But enough about Hillary; we’ll no doubt be hearing more from her in the future.  One of the more interesting elements of her email tale is that it has provoked some politicians to step forward and declare that they don’t use email.  South Carolina Senator Lindsay Graham says he has never sent an email — which is a bit strange because he is a member of the Senate Internet Policy subcommittee.  Other Senators similarly don’t use email.

Bill Clinton also is a non-emailer.  His spokesman says he’s only sent two emails in his entire life, both while he was President, which means he hasn’t used email for about 15 years.  That’s kind of weird, too, because Hillary Clinton says that one reason she’s not producing the email server she used is that it includes “personal communications from my husband and me.”  How personal communications from a confessed non-emailer made it onto an email server is anybody’s guess, but I’m sure the Clintons will promptly clear up that little inconsistency, too.

It’s hard to imagine not using email at all in the modern world.  I can understand wanting to have some important conversations face to face, where the people involved can react to each other, or concluding that a nice handwritten note about an important occasion is a more meaningful, personal touch than sending a message that ends up in typeface on a glowing computer screen.  But email is now so ubiquitous that complete non-use makes you wonder:  why?  Is it really plausible that these folks never tried to use a new form of technology even once?  Do the non-users think they’re just too important to use a handy communication tool that the rest of us use on a daily basis?  Are they afraid that they are going to say something stupid or intemperate and that it will be preserved for all time?  Are they so clumsy and incapable in their typing — or thumbing — skills that they just refuse out of frustration?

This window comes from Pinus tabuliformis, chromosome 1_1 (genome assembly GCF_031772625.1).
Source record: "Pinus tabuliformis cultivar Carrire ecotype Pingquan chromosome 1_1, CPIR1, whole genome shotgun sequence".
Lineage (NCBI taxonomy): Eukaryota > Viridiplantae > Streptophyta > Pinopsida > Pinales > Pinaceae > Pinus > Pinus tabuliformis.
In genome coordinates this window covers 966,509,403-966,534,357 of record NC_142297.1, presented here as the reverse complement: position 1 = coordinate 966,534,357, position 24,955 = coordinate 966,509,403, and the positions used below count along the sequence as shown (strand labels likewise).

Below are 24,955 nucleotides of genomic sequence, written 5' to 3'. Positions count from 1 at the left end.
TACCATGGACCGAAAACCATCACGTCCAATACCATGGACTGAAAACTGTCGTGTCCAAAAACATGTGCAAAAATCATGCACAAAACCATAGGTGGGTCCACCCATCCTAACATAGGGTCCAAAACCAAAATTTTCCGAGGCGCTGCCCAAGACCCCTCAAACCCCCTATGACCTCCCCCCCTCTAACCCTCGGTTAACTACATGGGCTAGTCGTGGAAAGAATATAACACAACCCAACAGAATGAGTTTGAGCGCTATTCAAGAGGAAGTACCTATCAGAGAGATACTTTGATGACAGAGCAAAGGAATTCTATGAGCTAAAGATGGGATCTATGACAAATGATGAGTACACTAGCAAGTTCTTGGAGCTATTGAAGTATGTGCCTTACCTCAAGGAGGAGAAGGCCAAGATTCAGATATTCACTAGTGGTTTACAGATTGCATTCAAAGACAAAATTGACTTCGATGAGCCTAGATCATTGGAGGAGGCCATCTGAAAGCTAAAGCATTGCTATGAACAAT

It’s like still using pony express when you could make a telephone call.  It immediately suggests that you are out of touch and out of step with the modern world and the daily lives of most Americans.  Politicians who aren’t using email aren’t violating federal law, but they are violating societal norms.

Dying For A Butt

In Philadelphia yesterday, a woman named Padge-Victoria Windslowe was convicted of third-degree murder.  Her crime was injecting nearly a half gallon of industrial grade silicon, cut with saline in a home blender, into the buttocks of a 20-year-old British woman named Claudia Aderotimi.  Aderotimi’s heart stopped, and she died.

Windslowe, who has no formal medical training, called herself the “Michelangelo of buttocks injections.”   According to Windslowe, she performed underground “body-sculpting” operations on thousands of woman who wanted larger butts or smoother foreheads or plumper cheeks.  The women paid $1,000 to $2,500 for these “treatments.”  Trial testimony said that Windslowe would arrive at hotel rooms and “pumping parties” with a bottle filled with silicon, needles and syringes, and Krazy Glue to close the wounds her injections left.  One of those injections killed Aderotimi.

Medical charlatans are as old as medicine itself, and for every quack who claims to have discovered a magic elixir or a miracle cure there will be desperate people who want to believe and are willing to drink, eat, or do just about anything in furtherance of their belief.  And Windslowe was not alone; news reports say that black-market buttocks injections are becoming more popular, and they are causing other health problems, including infections, disfigurement, liver and kidney problems, and the death of a woman in Texas.

It’s tremendously sad, isn’t it?  Can it really be that so many women have such devastating body image issues that they would willingly travel to anonymous hotel rooms and pay thousands of dollars for injections of unknown substances by unknown people armed with needles, quarts of silicon and other materials, and Krazy Glue?  Since when did having a bigger butt become worth those kinds of absurd risks?